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‘Lampedusa’ Forces EU Asylum Policy Overhaul

By Mirjam van Reisen* | IDN-InDepth NewsViewpoint

BRUSSELS (IDN) – The Italian government has published the names of the occupants of the boat that drowned near Lampedusa on October 3. All those on the list appear to be Eritreans. At the weekend hundreds of bodies were recovered, washed ashore on the Italian island of Lampedusa. The European Union is soul-searching and identifying the problems of its increasingly repressive refugee and asylum policy.

A meeting of Ministers of Home Affairs has been called in Luxemburg to consider a package of measures, in a first response to the Lampedusa tragedy. Observers are pointing out that the effect of the European policy to effectively control the ‘safe routes’, forces the most desperate refugees to take ever bigger risks in their attempt to reach safety.

It is in this context the particular circumstances of the refugees who are trapped matter and should be acknowledged. Eritrea produces an unusually high number of refugees. At the moment there are about 5,000 refugees each month, according to CIA estimates; UNHCR registers around 3,000 refugees each month. These refugees defy a shoot-to-kill policy at the border.

In light of these figures, Europe carries out a contradictory policy. On the one hand Europe prevents the refugees from Eritrea to enter the EU, even though all EU member states recognise the dictatorial nature of the Eritrean regime. On the other hand it cooperates with Eritrea, because this country has a geostrategic location on the Red Sea and is an important transit for international shipping. The EU still has an embassy in Asmara, even if the embassy officials are hardly allowed to move in the country.

Only a small amount of the vast number of Eritrean refugees arrive in North Africa, the majority is received in African countries. For those who arrive in North Africa, the situation is a lot more difficult. In the Sinai, refugees are threatened by organised human traffickers who ask high ransoms for their release. This is associated with cruel torture and many do not survive or are killed.

In Egypt, Yemen and Libya the refugees are locked up in detention centres where they are malnourished and do not have access to asylum procedures. In Israel the refugees were also detained, but the Supreme Court repealed the law stating that the measures under the law were ‘disproportionate’. Israel has however constructed a double fence on its Southern border, preventing Africans from entering the country. For the vast majority of those who nevertheless do reach Israel, asylum is not an option.

All European member states recognise that the majority of Eritrean refugees are indeed entitled to asylum. But the detention centres in Southern Europe, where the majority of refugees arrive, are overflowing and once in Greece, Italy or Malta they have great difficulty in accessing asylum procedures. The necessary institutional structures to receive them are lacking. Since the economic crisis, which has hit these countries hard, the situation of the refugees has seriously deteriorated.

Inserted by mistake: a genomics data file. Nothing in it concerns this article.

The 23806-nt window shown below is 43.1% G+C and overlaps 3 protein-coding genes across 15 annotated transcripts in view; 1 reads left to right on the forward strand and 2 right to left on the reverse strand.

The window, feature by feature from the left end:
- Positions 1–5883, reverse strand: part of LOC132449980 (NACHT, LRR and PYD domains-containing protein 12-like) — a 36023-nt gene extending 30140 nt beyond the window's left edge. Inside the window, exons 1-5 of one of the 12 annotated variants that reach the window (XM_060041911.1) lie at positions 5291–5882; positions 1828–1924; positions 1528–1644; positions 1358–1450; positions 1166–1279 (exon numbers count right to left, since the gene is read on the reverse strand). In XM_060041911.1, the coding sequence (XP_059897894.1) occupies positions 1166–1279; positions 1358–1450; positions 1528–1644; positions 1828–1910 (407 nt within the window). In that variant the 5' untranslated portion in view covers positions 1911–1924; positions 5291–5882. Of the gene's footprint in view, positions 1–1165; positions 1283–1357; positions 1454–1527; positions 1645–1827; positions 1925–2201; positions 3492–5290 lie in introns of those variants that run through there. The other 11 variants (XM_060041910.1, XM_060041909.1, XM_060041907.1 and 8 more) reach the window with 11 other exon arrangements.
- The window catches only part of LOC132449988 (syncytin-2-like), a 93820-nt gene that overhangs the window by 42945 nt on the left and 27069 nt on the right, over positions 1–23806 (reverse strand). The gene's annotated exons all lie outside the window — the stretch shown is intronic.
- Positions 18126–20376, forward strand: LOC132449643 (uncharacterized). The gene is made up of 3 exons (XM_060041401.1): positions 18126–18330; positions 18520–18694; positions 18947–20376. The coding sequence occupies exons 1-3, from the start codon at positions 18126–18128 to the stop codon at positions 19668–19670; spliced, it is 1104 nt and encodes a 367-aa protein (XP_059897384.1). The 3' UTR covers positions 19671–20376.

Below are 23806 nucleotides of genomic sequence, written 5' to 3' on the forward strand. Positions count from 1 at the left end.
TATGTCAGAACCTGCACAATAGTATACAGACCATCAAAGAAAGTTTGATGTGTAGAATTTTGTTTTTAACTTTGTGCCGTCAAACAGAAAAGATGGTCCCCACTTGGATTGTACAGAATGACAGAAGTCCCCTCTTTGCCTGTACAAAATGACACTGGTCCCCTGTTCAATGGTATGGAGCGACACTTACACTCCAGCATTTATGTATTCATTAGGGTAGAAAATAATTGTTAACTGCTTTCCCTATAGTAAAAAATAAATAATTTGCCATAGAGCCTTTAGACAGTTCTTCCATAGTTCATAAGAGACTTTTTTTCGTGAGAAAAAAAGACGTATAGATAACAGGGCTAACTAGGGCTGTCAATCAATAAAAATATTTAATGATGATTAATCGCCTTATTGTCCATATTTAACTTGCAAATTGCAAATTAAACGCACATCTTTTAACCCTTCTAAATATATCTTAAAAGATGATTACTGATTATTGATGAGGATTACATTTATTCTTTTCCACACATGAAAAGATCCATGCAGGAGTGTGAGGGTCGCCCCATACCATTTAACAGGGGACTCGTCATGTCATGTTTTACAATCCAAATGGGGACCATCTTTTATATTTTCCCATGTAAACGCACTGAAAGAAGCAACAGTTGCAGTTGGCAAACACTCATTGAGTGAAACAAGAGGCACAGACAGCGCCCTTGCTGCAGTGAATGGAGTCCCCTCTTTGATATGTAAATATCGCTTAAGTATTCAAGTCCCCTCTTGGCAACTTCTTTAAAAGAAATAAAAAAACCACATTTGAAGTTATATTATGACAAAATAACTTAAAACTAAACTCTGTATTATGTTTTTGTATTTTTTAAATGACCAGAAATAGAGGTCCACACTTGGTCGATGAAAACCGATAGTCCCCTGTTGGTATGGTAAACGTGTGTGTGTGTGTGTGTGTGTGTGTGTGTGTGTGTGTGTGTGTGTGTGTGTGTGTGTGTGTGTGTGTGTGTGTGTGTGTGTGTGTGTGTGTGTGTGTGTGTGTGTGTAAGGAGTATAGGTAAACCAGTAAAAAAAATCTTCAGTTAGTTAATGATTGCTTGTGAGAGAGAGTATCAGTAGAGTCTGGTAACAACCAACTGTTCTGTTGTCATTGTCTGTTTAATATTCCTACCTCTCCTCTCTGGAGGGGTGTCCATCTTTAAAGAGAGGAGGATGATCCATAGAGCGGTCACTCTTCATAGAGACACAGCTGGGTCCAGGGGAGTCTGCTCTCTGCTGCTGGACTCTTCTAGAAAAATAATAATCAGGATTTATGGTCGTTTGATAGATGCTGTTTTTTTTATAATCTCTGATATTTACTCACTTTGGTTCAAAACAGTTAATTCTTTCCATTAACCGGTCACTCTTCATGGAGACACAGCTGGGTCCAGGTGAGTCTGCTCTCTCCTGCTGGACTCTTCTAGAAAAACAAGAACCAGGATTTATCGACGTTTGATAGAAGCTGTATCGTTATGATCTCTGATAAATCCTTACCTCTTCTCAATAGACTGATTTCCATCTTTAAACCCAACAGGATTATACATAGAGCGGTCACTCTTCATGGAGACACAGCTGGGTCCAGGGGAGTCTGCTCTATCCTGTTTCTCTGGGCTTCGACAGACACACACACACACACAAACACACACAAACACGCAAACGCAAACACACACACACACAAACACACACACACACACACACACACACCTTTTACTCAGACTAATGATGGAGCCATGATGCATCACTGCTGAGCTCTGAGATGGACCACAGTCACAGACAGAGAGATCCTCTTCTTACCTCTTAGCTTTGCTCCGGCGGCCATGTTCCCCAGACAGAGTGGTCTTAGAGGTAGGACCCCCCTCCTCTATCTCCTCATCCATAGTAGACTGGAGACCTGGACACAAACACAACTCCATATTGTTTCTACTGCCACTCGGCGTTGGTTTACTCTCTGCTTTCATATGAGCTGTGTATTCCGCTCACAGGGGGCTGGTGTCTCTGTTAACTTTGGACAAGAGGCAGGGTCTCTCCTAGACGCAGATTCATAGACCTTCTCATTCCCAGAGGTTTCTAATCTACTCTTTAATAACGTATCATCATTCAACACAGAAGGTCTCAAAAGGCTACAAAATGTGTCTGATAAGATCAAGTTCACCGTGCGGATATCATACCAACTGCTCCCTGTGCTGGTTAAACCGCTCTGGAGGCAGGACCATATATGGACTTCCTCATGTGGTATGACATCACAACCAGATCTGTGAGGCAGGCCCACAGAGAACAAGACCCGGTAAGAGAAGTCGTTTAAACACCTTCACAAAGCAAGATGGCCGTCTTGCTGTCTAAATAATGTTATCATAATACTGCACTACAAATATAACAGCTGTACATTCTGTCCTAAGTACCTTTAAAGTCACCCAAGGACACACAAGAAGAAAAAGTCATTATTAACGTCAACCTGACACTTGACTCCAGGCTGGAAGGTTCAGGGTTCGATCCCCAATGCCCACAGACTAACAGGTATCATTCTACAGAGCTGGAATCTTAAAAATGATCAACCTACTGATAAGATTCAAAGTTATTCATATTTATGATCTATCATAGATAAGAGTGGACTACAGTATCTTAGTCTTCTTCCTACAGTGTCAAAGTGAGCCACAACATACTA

The implementation of the EU Dublin Convention, which states that asylum must be asked in the country of entry, creates further problems for the refugees. Referring to this Agreement the EU Member States refuse to take responsibility and push the refugees back to Southern Member States.

Hence the refugee and asylum policy needs to be better coordinated from Brussels. A successful outcome of the European Home Affairs Ministers on October 7-8 will depend on whether the European Union acknowledges that the majority of Eritrean refugees are likely to be entitled to asylum.

The European Commission must identify a coherent policy to ensure that the refugees get access to an asylum procedure. European Member States must also act in solidarity to provide an answer to the challenge of the large flow of refugees by offering internal redistribution of refugees from Southern to other European Member States. Besides, the European Commission must be given a greater role in managing this. The measures that are needed have been set out in an Open Letter to Ministers and the EU Commission.

A more robust approach to the Eritrean regime is also necessary and the EU should invoke the means it has to make clear that it does not accept the human rights violations taking place in the country. The European Union can instigate procedures it has under its Cotonou Partnership Agreement to  do this.

Meanwhile the Eritrean national channel, EriTV, does not acknowledge that the victims in Lampedusa are Eritreans. But the Eritrean Youth Solidarity for Change has started a campaign to send the recovered bodies back home. This symbolises the hope that Eritrean refugees share, that one day they will walk again on the soil of the country where they belong.

*Prof. Dr. Mirjam van Reisen, professor International Social Responsibility at the Tilburg University, is author of ‘Human Trafficking in the Sinai: Refugees between life and death’, Wolf Legal Publishers, 2012. She is founding director of the Europe External Policy Advisors (EEPA) in Brussels and member of the International Commission on Eritrean Refugees (ICER). [IDN-InDepthNews – October 7, 2013]

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2013 IDN-InDepthNews | Analysis That Matters

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